>>>>>>>>> https://git.kernel.org/pub/scm/linux/kernel/git/torvalds/linux.git/commit/?id=c22bdca94782f05b9337d8548bde51b2f38ef17f
>>>>>>>>>
>>>>>>>>> https://git.kernel.org/pub/scm/linux/kernel/git/torvalds/linux.git/commit/?id=814d488c61260521b1b3cc97063700a5a6667c8f
>>>>>>>>>
>>>>>>>>> https://git.kernel.org/pub/scm/linux/kernel/git/torvalds/linux.git/commit/?id=e73ebb0881ea5534ce606c1d71b4ac44db5c6930
>>>>>>>>>
>>>>>>>>> But I understand that not everyone is in a position to read
>>>>>>>>> GPL-licensed code. :-)
>>>>>>>>>
>>>>>>>>> best regards,
>>>>>>>>> neal
>>>>>>>>>
>>>>>>>>>
>>>>>>>>>
>>>>>>>>>>
>>>>>>>>>>
>>>>>>>>>> *From:* tcpm <tcpm-bounces@ietf.org> *On Behalf Of * Neal
>>>>>>>>>> Cardwell
>>>>>>>>>> *Sent:* Monday, August 2, 2021 4:18 PM
>>>>>>>>>> *To:* Vidhi Goel <vidhi_goel@apple.com>
>>>>>>>>>> *Cc:* Extensions <tcpm@ietf.org>rg>; Mark Allman <mallman@icir.org>
>>>>>>>>>> *Subject:* [EXTERNAL] Re: [tcpm] Linux doesn’t implement RFC3465
>>>>>>>>>>
>>>>>>>>>>
>>>>>>>>>>
>>>>>>>>>>
>>>>>>>>>>
>>>>>>>>>>
>>>>>>>>>>
>>>>>>>>>> On Mon, Aug 2, 2021 at 7:02 PM Vidhi Goel <vidhi_goel@apple.com>
>>>>>>>>>> wrote:
>>>>>>>>>>
>>>>>>>>>>
>>>>>>>>>>
>>>>>>>>>> On Mon, Aug 2, 2021 at 3:37 PM Mark Allman <mallman@icir.org>
>>>>>>>>>> wrote:
>>>>>>>>>>
>>>>>>>>>>
>>>>>>>>>> > The fact is that Linux CC has long moved to infinite L since
>>>>>>>>>> 2031,
>>>>>>>>>>
>>>>>>>>>> So, if our experience is with L=\infinity and it is demonstrably
>>>>>>>>>> OK
>>>>>>>>>> why don't we say *THAT* instead of "make L=5 or L=10"?  I would
>>>>>>>>>> submit that it makes more sense to leverage experience than it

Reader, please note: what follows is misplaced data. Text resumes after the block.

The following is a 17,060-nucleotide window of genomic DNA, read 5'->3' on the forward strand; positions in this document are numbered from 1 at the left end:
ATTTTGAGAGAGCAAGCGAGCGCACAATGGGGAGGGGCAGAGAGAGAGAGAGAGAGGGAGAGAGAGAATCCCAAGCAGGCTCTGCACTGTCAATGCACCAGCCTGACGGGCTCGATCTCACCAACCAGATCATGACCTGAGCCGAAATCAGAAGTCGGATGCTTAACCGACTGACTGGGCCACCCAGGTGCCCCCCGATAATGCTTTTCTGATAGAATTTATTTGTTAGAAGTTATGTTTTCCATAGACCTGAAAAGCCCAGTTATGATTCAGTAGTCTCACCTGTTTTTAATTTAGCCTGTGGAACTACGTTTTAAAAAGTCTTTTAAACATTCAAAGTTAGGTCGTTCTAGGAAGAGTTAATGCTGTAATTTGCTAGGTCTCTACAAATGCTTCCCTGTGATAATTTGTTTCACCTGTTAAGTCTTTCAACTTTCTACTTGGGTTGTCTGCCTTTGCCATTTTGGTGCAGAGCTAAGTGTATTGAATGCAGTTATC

>>>>>>>>>> does
>>>>>>>>>>
>>>>>>>>>> to make things up.
>>>>>>>>>>
>>>>>>>>>> +1
>>>>>>>>>>
>>>>>>>>>>
>>>>>>>>>>
>>>>>>>>>> Yes, I agree that would be a great approach to take.
>>>>>>>>>>
>>>>>>>>>>
>>>>>>>>>>
>>>>>>>>>> So, we are saying it is fine to ignore L completely and simply
>>>>>>>>>> increase cwnd by bytes_acked during slow start? And if this causes large
>>>>>>>>>> bursts to be sent out (when an implementation doesn’t do pacing), that is
>>>>>>>>>> fine?
>>>>>>>>>>
>>>>>>>>>>
>>>>>>>>>>
>>>>>>>>>> Yes, I think that is the proposal on the table, and it sounds
>>>>>>>>>> good to me.
>>>>>>>>>>
>>>>>>>>>>
>>>>>>>>>>
>>>>>>>>>> A rationale would be:
>>>>>>>>>>
>>>>>>>>>>
>>>>>>>>>>
>>>>>>>>>> (1) Implementations SHOULD pace (RFC 7661).
>>>>>>>>>>
>>>>>>>>>>
>>>>>>>>>>
>>>>>>>>>> (2) Implementations that don't pace will generally be causing
>>>>>>>>>> large bursts for many different reasons anyway (data and/or ACK aggregation
>>>>>>>>>> in the network or end hosts), restart from idle,...) so having a constant L
>>>>>>>>>> does not provide enough protection from bursts to justify the cost in
>>>>>>>>>> reduced performance (in the form of slower slow-start). In support of this,
>>>>>>>>>> experience with this as the default behavior in Linux TCP over the
>>>>>>>>>> 2013-2021 period suggests this works well enough in practice.
>>>>>>>>>>
>>>>>>>>>>
>>>>>>>>>>
>>>>>>>>>> neal
>>>>>>>>>>
>>>>>>>>>>
>>>>>>>>>>
>>>>>>>>>>
>>>>>>>>>>
>>>>>>>>> _______________________________________________
>>>>>>>>> tcpm mailing list
>>>>>>>>> tcpm@ietf.org
>>>>>>>>> https://www.ietf.org/mailman/listinfo/tcpm
>>>>>>>>>
>>>>>>>> _______________________________________________
>>>>>> tcpm mailing list
>>>>>> tcpm@ietf.org
>>>>>> https://www.ietf.org/mailman/listinfo/tcpm
>>>>>>
>>>>>>
>>>>>> _______________________________________________
>>>>> tcpm mailing list
>>>>> tcpm@ietf.org
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>>>>>